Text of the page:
In Part one of this article, I set forth the basic provisions related to the intersection of individual concealed carry rights and the ability of employers to regulate their workplace. To recap, holders of a concealed carry permit are entitled to carry their weapons to work by default, provided that the workplace is not among those places prohibited by statute in Nebraska. See, generally Neb. Rev. Stat. § 69-2441(1)(a) (Reissue 2009). If employers wish to prohibit concealed handguns from the workplace, they must take steps to either post conspicuous notices relaying that information or directly inform permit-holders of the prohibition. Neb. Rev. Stat. §§ 69-2441(1)(a)(14) and 69-2441(2). Employers do not have authority to prohibit the storing of concealed handguns in employees’ personal vehicles that are in public parking areas. Neb. Rev. Stat. § 69-2441(3).
This general statutory framework leaves a lot of room for employers to implement policies. On one end of the spectrum, employers may choose to ban concealed weapons from the workplace to the fullest extent of the law. On the other hand, some employers, whether due to a love for the second amendment or other reasons, may opt to ignore the issue altogether and leave the regulation of concealed carry permit holders to lawmakers. But what about middle ground? Can an employer permit certain employees to carry concealed weapons, but not others? If so, how should the distinction be drawn? For businesses in which employees operate company vehicles in high-crime areas, should those employees be allowed to carry concealed in the company car while on the job?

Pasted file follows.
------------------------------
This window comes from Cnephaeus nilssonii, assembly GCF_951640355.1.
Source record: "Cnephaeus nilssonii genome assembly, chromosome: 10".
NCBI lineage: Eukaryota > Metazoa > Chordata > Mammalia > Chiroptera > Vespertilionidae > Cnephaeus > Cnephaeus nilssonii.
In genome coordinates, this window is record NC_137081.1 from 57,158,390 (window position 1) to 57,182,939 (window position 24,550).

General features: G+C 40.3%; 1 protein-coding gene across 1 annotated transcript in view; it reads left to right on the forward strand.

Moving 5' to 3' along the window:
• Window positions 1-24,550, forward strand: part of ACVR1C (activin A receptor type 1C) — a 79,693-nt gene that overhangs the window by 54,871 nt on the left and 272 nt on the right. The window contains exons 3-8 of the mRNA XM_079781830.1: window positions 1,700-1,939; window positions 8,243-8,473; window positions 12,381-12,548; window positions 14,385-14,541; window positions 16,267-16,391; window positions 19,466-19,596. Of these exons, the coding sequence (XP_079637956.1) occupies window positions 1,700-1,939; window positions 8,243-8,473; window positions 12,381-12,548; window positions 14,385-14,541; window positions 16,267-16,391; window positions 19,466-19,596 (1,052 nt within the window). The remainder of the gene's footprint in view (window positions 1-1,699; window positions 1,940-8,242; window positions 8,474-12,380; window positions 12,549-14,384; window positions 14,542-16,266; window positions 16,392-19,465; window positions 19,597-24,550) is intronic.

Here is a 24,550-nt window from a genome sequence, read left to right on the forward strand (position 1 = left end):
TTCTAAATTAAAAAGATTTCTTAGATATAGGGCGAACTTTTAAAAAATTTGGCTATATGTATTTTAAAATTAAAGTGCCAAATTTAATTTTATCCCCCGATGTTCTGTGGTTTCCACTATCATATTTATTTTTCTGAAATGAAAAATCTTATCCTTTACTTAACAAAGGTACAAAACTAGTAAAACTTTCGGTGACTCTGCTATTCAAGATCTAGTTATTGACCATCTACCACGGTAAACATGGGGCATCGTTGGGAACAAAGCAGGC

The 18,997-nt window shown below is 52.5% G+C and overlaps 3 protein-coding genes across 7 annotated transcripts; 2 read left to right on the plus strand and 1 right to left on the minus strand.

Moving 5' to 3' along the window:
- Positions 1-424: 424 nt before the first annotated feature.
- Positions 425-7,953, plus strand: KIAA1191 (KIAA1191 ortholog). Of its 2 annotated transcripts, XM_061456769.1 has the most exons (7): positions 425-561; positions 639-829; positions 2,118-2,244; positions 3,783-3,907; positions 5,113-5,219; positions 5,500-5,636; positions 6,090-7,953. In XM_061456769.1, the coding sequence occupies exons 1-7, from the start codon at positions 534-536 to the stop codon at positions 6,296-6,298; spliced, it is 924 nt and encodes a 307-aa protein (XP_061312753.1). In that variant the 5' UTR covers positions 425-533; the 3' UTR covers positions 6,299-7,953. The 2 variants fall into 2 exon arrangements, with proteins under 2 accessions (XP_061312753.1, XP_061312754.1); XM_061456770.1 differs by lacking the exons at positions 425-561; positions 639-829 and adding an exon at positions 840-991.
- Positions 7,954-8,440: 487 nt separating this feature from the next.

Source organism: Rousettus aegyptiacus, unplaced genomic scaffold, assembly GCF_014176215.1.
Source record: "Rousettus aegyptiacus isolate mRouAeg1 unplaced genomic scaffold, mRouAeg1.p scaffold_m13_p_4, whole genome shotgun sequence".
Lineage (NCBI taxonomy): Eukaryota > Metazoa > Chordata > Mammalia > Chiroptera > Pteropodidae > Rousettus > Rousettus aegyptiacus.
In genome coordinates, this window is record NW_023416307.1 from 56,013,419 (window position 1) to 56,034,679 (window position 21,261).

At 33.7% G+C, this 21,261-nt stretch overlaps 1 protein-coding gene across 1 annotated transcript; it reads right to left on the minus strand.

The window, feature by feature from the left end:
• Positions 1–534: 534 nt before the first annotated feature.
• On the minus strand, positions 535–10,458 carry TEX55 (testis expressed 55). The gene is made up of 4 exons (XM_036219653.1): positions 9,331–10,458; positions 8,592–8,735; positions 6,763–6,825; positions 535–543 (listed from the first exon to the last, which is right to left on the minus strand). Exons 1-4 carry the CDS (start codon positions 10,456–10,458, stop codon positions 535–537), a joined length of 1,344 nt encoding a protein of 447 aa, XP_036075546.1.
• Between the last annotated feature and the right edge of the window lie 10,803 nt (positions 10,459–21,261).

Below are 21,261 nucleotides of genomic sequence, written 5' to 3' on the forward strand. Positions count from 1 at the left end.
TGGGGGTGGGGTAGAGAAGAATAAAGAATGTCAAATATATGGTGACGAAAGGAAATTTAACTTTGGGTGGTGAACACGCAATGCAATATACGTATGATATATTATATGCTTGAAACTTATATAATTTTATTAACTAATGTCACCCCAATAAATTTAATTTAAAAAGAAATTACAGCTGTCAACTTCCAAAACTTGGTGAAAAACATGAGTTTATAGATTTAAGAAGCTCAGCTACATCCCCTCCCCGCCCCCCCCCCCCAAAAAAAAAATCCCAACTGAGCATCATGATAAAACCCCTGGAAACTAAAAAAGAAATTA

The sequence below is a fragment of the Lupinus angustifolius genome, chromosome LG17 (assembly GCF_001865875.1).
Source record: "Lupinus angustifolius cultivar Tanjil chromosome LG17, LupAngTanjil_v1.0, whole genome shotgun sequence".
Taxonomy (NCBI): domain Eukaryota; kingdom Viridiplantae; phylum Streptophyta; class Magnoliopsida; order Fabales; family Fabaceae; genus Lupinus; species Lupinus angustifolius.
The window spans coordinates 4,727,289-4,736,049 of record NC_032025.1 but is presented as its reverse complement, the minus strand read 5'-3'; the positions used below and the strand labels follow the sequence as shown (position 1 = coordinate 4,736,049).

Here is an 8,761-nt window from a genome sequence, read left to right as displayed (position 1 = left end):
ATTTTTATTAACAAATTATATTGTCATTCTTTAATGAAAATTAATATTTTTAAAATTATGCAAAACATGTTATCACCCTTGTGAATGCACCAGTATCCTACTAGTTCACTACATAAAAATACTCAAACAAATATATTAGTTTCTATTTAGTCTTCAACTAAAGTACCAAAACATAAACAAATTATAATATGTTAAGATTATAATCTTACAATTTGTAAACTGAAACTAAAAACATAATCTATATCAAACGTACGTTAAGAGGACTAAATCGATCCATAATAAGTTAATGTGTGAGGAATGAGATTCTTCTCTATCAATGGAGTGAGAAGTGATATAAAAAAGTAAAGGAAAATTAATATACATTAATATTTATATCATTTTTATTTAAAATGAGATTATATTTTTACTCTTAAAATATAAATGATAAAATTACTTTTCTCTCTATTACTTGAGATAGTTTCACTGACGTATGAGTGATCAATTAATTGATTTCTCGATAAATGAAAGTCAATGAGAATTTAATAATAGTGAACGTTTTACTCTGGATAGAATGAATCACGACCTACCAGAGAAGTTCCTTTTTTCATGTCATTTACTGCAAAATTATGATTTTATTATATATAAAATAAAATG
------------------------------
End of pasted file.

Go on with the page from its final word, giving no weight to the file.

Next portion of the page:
While some states have granted statutory immunity to employers with regard to their decisions to permit or prohibit guns in the workplace, Nebraska has not done so. As such, employers should consider their potential exposure to lawsuits. The Occupational Health and Safety Act (“OSHA”) is a federal law that requires employers to provide a safe working environment. Many commentators are of the opinion that allowing guns creates an unsafe environment per se. Some state legislatures have addressed this head-on (and an administrative law judge in Tennessee has explicitly found that allowing handguns, standing alone, does not create an unsafe environment), but Nebraska has not addressed this issue. Employers may also subject themselves to worker’s compensation claims (from employees) or negligence and vicarious liability claims (from non-employees) if anyone is injured in a gun-related incident.
Ultimately, the appropriate policy for your business requires a careful weighing of the issues and great attention to detail. The worst thing for your business is to ignore the issue and not address it with a well-crafted policy of some type. At the very least, every employer should prohibit anyone from illegally carrying a concealed handgun on its premises. Employers should also ensure that whatever policy is selected does not run afoul of state law. Beyond that, consideration should be given to risk tolerance, the realities of the business, and personal preference. Likely, the safest way to insulate your business from liability related to guns in the workplace is to adopt the most restrictive anti-gun policy allowed pursuant to state and federal law. However, some business owners consider the potential liability to be an acceptable risk incident to the exercise of a constitutional right. One employer in Georgia decided that there is greater risk in being unarmed, implementing a policy that requires employees to carry concealed weapons. Click Here for more information.
Whatever direction you take, don’t be caught without a plan.